Rather, the main differences are the duration of the voyage – a typical transfer to the Moon takes about a week, while a transfer to Mars may take up to around a year – and the power required to establish radio links with the probe at its final destination, being much farther away (the Moon is around 0.002 AU away from the Earth, Mars between 0.5 and 2.5 AU away).

P5-A will rely on the structure and propulsion systems developed for P3-D, another satellite designed by AMSAT-DL, and now gone into Earth orbit under the name OSCAR-40 (in short, AO-40). The experience gained by AMSAT from operating AO-40 for the past 8 years will serve as a good basis for sending a similar system towards Mars.

An incident on the AO-40, shortly after launch in 2000, disabled a number of subsystems on the satellite, and for a while threatened to terminate the mission. After several weeks of silence, radio links to the satellite were finally reacquired, and most important subsystems restored. It later turned out that a plugged valve in the satellite’s fuel system had, by a sequence of events, caused a small explosion in the satellite. Experiences like this, and the subsequent recovery from them, will give the AMSAT engineers a better understanding of which challenges they are up against when P5-A is going for Mars. Furthermore, the AO-40 mission will prepare radio amateurs around the world to pick up signals with characteristics similar to those to be sent by P5-A.

AMSAT-DL intend to use a radio observatory in Bochum, Germany as their primary ground station. The station, which is equipped with a 20 meter parabolic antenna, has been in operation since receiving the first signals from Sputnik 1, the world’s first man-made satellite, 50 years ago, and proved it’s Martian capabilities in 2003 when, on behalf of AMSAT-DL, it successfully received signals from ESA‘s Mars Express probe on its way to the Red Planet. Later, in 2006, AMSAT-DL’s team at the station received a signal from NASA’s venerable Voyager 1 probe, the most distant man-made object in the universe ever, at a distance of as much as 98 AU, or 40 times the distance from the Earth to Mars.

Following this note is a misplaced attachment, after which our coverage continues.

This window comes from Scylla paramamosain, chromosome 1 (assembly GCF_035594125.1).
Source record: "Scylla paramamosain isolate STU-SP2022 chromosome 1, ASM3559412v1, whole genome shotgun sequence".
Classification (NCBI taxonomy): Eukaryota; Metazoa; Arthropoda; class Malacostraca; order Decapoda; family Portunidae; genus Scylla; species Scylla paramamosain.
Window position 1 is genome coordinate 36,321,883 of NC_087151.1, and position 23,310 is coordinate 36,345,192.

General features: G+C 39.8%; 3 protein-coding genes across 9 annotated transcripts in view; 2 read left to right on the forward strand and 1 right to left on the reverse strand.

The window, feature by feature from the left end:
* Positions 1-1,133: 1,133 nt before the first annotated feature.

Sternwarte Bochum radio observatory in Bochum, Germany.

Sternwarte Bochum radio observatory in Bochum, Germany.

But don’t let the expensive-looking radome in Bochum scare you off. AMSAT-DL ensures us that, in true radio amateur style, signals from P5-A orbiting Mars will be receivable with an off-the-shelf 1.2 meter dish throughout the mission, and when Mars’ orbit around the Sun comes the closest to Earth’s, with as little as a 30 centimeter dish. AMSAT-DL estimates that for 9 months out of a 26 month period, signals from P5-A will be receivable with simple equipment available to the average radio amateur. The big dish in Bochum will be used for high bandwidth, low noise communications as well as emergency communications when weaker receivers are not sufficient.

Transmitting signals to P5-A requires a somewhat less standard setup, but should be possible, provided that the communications does not interfere with AMSAT-DL’s mission.

AMSAT-DL urges radio amateurs all over the world to prepare to tune into P5-A when it has entered orbit and goes out-of-sight for the primary command stations (e.g. the one in Bochum), and upload received telemetry data to AMSAT-DL’s central servers.

While a true radio amateur satellite, designed under ‘open source’ terms and conditions, P5-A relies indirectly on a great degree of government funding – for instance in the form of labor and hardware contributed by involved universities. It has also been suggested that P5-A can act as a much wanted alternative relay for the many planned government surface missions to Mars in the coming years, such as the already mentioned Mars Science Laboratory rover from NASA, and ESA‘s ExoMars rover, which would be another indicator of the mission’s ties to tax money.

Should the design of the probe turn out to be successful, however, it’s freely available specifications will enable anyone with the necessary funds – including private investors – to attempt the launch of another craft based on P5-A’s design. And AMSAT-DL’s demostration that ‘it can be done’ will obviously make investors much more likely to throw money at such a challenging venture. One might, in other words, hope that AMSAT’s mission could kickstart private development of interplanetary spacecraft – which in turn could have far-reaching implications for human exploration of space in general.

AMSAT-DL’s P5-A is set to enter orbit around Mars in August 2012.